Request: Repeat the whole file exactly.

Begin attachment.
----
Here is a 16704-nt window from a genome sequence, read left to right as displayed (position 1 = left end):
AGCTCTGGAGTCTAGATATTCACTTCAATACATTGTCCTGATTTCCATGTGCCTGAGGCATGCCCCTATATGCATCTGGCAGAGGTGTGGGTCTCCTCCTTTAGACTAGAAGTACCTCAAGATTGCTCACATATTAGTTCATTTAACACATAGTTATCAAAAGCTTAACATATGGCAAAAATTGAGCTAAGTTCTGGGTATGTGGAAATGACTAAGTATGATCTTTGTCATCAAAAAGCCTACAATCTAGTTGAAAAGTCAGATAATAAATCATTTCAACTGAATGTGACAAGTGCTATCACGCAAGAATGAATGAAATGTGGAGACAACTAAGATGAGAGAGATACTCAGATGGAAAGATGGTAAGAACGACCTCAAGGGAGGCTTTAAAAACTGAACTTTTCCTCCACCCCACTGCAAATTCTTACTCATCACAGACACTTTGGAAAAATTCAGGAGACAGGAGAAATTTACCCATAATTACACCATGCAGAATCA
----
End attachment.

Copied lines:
Here is a 16704-nt window from a genome sequence, read left to right as displayed (position 1 = left end):
AGCTCTGGAGTCTAGATATTCACTTCAATACATTGTCCTGATTTCCATGTGCCTGAGGCATGCCCCTATATGCATCTGGCAGAGGTGTGGGTCTCCTCCTTTAGACTAGAAGTACCTCAAGATTGCTCACATATTAGTTCATTTAACACATAGTTATCAAAAGCTTAACATATGGCAAAAATTGAGCTAAGTTCTGGGTATGTGGAAATGACTAAGTATGATCTTTGTCATCAAAAAGCCTACAATCTAGTTGAAAAGTCAGATAATAAATCATTTCAACTGAATGTGACAAGTGCTATCACGCAAGAATGAATGAAATGTGGAGACAACTAAGATGAGAGAGATACTCAGATGGAAAGATGGTAAGAACGACCTCAAGGGAGGCTTTAAAAACTGAACTTTTCCTCCACCCCACTGCAAATTCTTACTCATCACAGACACTTTGGAAAAATTCAGGAGACAGGAGAAATTTACCCATAATTACACCATGCAGAATCA